The White Lion as Symbol of the Archetype of the Self and the Cannibalization of the Self in Canned Hunting
I am thrilled that my paper “The White Lion as Symbol of the Archetype of the Self and the Cannibalization of the Self in Canned Hunting” has been published in the 2020 Spring Issue of the Jung Journal: Culture & Psyche.
A beautiful numinous dream (involving a white lioness embracing me and then carrying me on her back) and subsequently two visits to the Timbavati, heartlands of the white lions, led me down this path of exploration. Through my journey I became aware of the real plight of the white lions as well as of lions in general. This paper is my lion’s roar in defense of their right to walk this earth and not to be turned into trophies. In my exploration of the significance and symbolism of the white lion, I equated it with Jung’s concept of the Self.
The first version of this paper was presented at the International Association of Jungian Studies’ conference titled “The Spectre of the Other’ Conference in Cape Town in 2017.
The author examines the Jungian concept of the archetype of the Self, equating the role of the white lion as an “ordering principle” in nature with the Self as the regulating center in the human psyche. The lions’ deep-rooted symbolic and mythological significance is considered, with specific emphasis on the importance of white animals in spiritual traditions. Her hypothesis is contextualized in an ecological perspective, which demands a fundamental interconnectedness—as is implicit in the South African concept of Ubuntu. The numinosity of the sacred hunt is juxtaposed with the great myth of “The Infernal Hunt” in which the accursed hunter perpetually chases transitory worldly objects driven by an insatiable urge. The author further explores the concept of Wetiko—a cannibalistic spirit driven by insatiable greed and selfish excessive consumption without regard for others, thereby cannibalizing the life-force. She arrives at the significant conclusion that “canned hunting,” a grotesque caricature of the sacred hunt where lions are killed for trophies in organized fenced-in circumstances, is a cannibalizing of the Self and a desecration of nature.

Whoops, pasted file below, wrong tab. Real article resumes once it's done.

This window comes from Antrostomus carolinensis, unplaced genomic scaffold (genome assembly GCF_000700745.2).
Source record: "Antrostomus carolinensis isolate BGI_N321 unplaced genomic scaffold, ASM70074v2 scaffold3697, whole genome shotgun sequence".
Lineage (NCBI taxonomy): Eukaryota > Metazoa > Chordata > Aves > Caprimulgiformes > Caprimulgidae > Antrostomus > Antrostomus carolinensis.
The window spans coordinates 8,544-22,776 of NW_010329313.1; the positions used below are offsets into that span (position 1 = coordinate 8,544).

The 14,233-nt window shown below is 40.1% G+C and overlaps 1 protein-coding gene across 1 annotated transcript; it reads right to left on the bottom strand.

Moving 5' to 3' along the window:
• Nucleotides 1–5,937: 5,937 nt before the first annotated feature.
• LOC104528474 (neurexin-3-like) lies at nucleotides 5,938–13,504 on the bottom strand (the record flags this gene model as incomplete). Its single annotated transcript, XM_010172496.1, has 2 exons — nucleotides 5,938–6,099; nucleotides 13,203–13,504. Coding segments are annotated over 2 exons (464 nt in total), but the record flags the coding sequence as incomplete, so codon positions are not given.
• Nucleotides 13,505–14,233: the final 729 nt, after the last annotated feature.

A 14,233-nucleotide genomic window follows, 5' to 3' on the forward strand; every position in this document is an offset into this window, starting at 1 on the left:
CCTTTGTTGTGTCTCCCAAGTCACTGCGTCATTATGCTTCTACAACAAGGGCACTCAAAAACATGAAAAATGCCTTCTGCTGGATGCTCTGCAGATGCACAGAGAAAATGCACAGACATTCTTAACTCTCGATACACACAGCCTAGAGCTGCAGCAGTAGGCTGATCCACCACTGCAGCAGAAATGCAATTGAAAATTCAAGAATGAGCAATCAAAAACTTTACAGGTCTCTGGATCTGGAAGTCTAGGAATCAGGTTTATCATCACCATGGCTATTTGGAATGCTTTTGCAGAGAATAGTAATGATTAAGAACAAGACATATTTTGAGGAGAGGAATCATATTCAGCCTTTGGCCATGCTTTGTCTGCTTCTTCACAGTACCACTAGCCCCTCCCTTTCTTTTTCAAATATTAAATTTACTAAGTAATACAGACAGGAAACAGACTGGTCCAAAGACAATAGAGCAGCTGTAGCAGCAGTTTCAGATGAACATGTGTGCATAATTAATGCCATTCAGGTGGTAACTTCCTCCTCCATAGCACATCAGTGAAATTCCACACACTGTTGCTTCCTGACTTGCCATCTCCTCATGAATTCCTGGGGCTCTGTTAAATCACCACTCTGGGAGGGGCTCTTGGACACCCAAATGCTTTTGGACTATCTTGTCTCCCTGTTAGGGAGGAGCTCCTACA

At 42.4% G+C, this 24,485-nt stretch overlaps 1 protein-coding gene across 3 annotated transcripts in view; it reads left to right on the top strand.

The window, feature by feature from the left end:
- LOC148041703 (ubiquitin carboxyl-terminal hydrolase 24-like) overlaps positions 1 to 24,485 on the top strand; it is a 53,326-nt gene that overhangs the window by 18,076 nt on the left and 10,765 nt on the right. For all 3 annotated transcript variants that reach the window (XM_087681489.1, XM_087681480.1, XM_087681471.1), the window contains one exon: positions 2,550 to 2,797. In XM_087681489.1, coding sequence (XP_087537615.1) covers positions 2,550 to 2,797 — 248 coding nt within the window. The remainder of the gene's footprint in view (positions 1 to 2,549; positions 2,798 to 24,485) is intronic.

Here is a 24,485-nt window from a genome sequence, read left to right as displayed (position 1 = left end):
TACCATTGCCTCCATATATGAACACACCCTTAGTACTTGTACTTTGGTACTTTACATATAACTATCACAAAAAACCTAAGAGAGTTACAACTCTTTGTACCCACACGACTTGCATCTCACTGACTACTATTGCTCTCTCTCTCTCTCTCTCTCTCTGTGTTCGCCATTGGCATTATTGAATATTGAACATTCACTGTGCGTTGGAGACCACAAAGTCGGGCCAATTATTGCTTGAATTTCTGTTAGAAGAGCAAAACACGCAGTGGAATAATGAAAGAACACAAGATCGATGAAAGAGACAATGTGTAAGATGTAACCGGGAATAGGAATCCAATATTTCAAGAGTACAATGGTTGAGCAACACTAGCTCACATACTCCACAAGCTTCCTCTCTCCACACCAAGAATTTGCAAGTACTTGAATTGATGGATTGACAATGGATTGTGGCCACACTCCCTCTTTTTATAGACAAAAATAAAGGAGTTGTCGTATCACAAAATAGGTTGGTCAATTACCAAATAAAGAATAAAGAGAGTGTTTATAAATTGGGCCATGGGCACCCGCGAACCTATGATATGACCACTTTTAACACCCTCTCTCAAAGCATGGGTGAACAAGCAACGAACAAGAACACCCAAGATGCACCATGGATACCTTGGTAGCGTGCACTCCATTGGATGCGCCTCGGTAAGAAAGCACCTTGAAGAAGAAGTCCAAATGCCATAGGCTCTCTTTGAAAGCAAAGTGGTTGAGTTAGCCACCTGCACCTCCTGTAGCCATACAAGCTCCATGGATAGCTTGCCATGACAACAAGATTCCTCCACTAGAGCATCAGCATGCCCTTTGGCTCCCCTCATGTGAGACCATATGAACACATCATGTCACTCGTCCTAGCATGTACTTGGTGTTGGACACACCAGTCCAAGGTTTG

Should you be interested in a lecture based on this paper, you can access it here:
DENISE GROBBELAAR, MA, is a clinical psychologist and Jungian analyst working in private practice in Cape Town, South Africa. She is affiliated with the South African Association of Jungian Analysts (SAAJA) and the International Association for Analytical Psychology (IAAP). Denise has a keen interest in dreams, mythology, shamanism, and the Enneagram. She has been a member of a fortnightly dream appreciation group since early 2013 and has been recording and tracking her own dreams for almost thirty years. She has a deep love and profound sense of reverence for nature. From May 2021, she will be leading annual White Lion Dream Appreciation retreats to the Timbavati.
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